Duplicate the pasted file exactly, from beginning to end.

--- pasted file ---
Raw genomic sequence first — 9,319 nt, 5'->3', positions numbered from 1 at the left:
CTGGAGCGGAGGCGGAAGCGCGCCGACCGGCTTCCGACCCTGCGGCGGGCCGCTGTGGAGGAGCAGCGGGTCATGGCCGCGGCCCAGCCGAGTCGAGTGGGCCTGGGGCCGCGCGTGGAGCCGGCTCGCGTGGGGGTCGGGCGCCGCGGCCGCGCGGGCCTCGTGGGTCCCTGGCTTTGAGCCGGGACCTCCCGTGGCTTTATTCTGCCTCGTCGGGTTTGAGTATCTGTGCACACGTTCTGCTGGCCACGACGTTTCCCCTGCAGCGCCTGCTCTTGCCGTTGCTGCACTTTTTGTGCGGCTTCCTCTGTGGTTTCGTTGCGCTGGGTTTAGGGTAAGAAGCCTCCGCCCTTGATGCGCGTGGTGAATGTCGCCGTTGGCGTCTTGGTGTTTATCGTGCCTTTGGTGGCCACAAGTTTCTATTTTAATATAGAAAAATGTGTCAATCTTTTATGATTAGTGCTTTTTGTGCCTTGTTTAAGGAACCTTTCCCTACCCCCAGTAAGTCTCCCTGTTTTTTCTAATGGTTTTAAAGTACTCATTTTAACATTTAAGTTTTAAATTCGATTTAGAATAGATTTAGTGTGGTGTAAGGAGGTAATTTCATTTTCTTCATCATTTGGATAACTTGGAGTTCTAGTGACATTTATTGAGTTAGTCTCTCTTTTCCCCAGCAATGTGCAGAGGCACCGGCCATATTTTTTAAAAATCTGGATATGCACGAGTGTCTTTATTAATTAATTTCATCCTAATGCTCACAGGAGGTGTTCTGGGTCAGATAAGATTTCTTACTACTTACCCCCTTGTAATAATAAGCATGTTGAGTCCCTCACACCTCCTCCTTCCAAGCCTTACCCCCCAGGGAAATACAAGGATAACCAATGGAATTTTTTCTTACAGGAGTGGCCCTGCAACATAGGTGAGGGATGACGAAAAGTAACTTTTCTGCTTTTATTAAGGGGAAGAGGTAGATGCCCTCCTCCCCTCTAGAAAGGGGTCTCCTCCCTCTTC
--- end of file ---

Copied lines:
Raw genomic sequence first — 9,319 nt, 5'->3', positions numbered from 1 at the left:
CTGGAGCGGAGGCGGAAGCGCGCCGACCGGCTTCCGACCCTGCGGCGGGCCGCTGTGGAGGAGCAGCGGGTCATGGCCGCGGCCCAGCCGAGTCGAGTGGGCCTGGGGCCGCGCGTGGAGCCGGCTCGCGTGGGGGTCGGGCGCCGCGGCCGCGCGGGCCTCGTGGGTCCCTGGCTTTGAGCCGGGACCTCCCGTGGCTTTATTCTGCCTCGTCGGGTTTGAGTATCTGTGCACACGTTCTGCTGGCCACGACGTTTCCCCTGCAGCGCCTGCTCTTGCCGTTGCTGCACTTTTTGTGCGGCTTCCTCTGTGGTTTCGTTGCGCTGGGTTTAGGGTAAGAAGCCTCCGCCCTTGATGCGCGTGGTGAATGTCGCCGTTGGCGTCTTGGTGTTTATCGTGCCTTTGGTGGCCACAAGTTTCTATTTTAATATAGAAAAATGTGTCAATCTTTTATGATTAGTGCTTTTTGTGCCTTGTTTAAGGAACCTTTCCCTACCCCCAGTAAGTCTCCCTGTTTTTTCTAATGGTTTTAAAGTACTCATTTTAACATTTAAGTTTTAAATTCGATTTAGAATAGATTTAGTGTGGTGTAAGGAGGTAATTTCATTTTCTTCATCATTTGGATAACTTGGAGTTCTAGTGACATTTATTGAGTTAGTCTCTCTTTTCCCCAGCAATGTGCAGAGGCACCGGCCATATTTTTTAAAAATCTGGATATGCACGAGTGTCTTTATTAATTAATTTCATCCTAATGCTCACAGGAGGTGTTCTGGGTCAGATAAGATTTCTTACTACTTACCCCCTTGTAATAATAAGCATGTTGAGTCCCTCACACCTCCTCCTTCCAAGCCTTACCCCCCAGGGAAATACAAGGATAACCAATGGAATTTTTTCTTACAGGAGTGGCCCTGCAACATAGGTGAGGGATGACGAAAAGTAACTTTTCTGCTTTTATTAAGGGGAAGAGGTAGATGCCCTCCTCCCCTCTAGAAAGGGGTCTCCTCCCTCTTC